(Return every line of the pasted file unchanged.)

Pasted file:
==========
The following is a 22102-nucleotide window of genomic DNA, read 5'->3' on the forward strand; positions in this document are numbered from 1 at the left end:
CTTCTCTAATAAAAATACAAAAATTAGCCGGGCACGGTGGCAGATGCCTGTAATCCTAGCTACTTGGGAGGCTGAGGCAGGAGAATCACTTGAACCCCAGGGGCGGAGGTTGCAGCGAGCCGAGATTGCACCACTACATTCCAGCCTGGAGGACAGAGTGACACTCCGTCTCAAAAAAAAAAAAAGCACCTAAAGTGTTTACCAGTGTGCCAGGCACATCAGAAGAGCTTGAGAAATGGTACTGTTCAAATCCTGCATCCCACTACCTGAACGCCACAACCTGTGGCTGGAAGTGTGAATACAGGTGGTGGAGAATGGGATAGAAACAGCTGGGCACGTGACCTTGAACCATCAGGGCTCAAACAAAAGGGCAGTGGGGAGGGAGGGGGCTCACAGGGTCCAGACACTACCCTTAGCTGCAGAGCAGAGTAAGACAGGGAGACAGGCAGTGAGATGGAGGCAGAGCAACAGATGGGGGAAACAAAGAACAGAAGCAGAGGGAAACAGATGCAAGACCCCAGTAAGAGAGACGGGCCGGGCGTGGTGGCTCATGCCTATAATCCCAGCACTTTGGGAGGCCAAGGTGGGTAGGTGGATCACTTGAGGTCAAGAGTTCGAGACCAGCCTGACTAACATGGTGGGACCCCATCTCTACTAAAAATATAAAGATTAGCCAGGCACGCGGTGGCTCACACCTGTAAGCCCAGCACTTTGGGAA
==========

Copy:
The following is a 22102-nucleotide window of genomic DNA, read 5'->3' on the forward strand; positions in this document are numbered from 1 at the left end:
CTTCTCTAATAAAAATACAAAAATTAGCCGGGCACGGTGGCAGATGCCTGTAATCCTAGCTACTTGGGAGGCTGAGGCAGGAGAATCACTTGAACCCCAGGGGCGGAGGTTGCAGCGAGCCGAGATTGCACCACTACATTCCAGCCTGGAGGACAGAGTGACACTCCGTCTCAAAAAAAAAAAAAGCACCTAAAGTGTTTACCAGTGTGCCAGGCACATCAGAAGAGCTTGAGAAATGGTACTGTTCAAATCCTGCATCCCACTACCTGAACGCCACAACCTGTGGCTGGAAGTGTGAATACAGGTGGTGGAGAATGGGATAGAAACAGCTGGGCACGTGACCTTGAACCATCAGGGCTCAAACAAAAGGGCAGTGGGGAGGGAGGGGGCTCACAGGGTCCAGACACTACCCTTAGCTGCAGAGCAGAGTAAGACAGGGAGACAGGCAGTGAGATGGAGGCAGAGCAACAGATGGGGGAAACAAAGAACAGAAGCAGAGGGAAACAGATGCAAGACCCCAGTAAGAGAGACGGGCCGGGCGTGGTGGCTCATGCCTATAATCCCAGCACTTTGGGAGGCCAAGGTGGGTAGGTGGATCACTTGAGGTCAAGAGTTCGAGACCAGCCTGACTAACATGGTGGGACCCCATCTCTACTAAAAATATAAAGATTAGCCAGGCACGCGGTGGCTCACACCTGTAAGCCCAGCACTTTGGGAA